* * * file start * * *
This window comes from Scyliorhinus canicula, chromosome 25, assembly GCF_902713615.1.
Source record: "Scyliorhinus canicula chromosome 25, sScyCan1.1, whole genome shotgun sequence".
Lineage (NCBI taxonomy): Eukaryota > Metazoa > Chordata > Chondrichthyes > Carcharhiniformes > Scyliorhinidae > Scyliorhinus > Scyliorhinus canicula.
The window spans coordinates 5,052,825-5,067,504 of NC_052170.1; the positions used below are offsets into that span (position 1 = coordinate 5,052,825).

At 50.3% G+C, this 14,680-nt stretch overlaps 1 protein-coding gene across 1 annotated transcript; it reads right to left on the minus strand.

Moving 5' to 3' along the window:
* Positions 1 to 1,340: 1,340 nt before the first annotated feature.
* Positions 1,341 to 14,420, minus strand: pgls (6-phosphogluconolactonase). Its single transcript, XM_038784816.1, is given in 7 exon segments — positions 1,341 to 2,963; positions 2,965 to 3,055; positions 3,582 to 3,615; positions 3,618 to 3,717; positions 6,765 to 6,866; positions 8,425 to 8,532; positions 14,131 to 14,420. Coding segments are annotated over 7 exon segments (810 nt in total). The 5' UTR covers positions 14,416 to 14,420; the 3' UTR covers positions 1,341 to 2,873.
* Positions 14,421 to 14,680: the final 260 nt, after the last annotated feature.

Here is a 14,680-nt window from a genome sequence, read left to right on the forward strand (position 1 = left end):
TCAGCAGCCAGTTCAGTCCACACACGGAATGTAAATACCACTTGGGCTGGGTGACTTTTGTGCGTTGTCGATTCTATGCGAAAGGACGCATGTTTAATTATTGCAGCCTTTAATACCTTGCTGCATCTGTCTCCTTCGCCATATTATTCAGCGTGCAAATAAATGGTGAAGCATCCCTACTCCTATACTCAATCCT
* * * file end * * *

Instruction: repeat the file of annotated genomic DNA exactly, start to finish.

This window comes from Scyliorhinus canicula, chromosome 25, assembly GCF_902713615.1.
Source record: "Scyliorhinus canicula chromosome 25, sScyCan1.1, whole genome shotgun sequence".
Lineage (NCBI taxonomy): Eukaryota > Metazoa > Chordata > Chondrichthyes > Carcharhiniformes > Scyliorhinidae > Scyliorhinus > Scyliorhinus canicula.
The window spans coordinates 5,052,825-5,067,504 of NC_052170.1; the positions used below are offsets into that span (position 1 = coordinate 5,052,825).

At 50.3% G+C, this 14,680-nt stretch overlaps 1 protein-coding gene across 1 annotated transcript; it reads right to left on the minus strand.

Moving 5' to 3' along the window:
* Positions 1 to 1,340: 1,340 nt before the first annotated feature.
* Positions 1,341 to 14,420, minus strand: pgls (6-phosphogluconolactonase). Its single transcript, XM_038784816.1, is given in 7 exon segments — positions 1,341 to 2,963; positions 2,965 to 3,055; positions 3,582 to 3,615; positions 3,618 to 3,717; positions 6,765 to 6,866; positions 8,425 to 8,532; positions 14,131 to 14,420. Coding segments are annotated over 7 exon segments (810 nt in total). The 5' UTR covers positions 14,416 to 14,420; the 3' UTR covers positions 1,341 to 2,873.
* Positions 14,421 to 14,680: the final 260 nt, after the last annotated feature.

Here is a 14,680-nt window from a genome sequence, read left to right on the forward strand (position 1 = left end):
TCAGCAGCCAGTTCAGTCCACACACGGAATGTAAATACCACTTGGGCTGGGTGACTTTTGTGCGTTGTCGATTCTATGCGAAAGGACGCATGTTTAATTATTGCAGCCTTTAATACCTTGCTGCATCTGTCTCCTTCGCCATATTATTCAGCGTGCAAATAAATGGTGAAGCATCCCTACTCCTATACTCAATCCT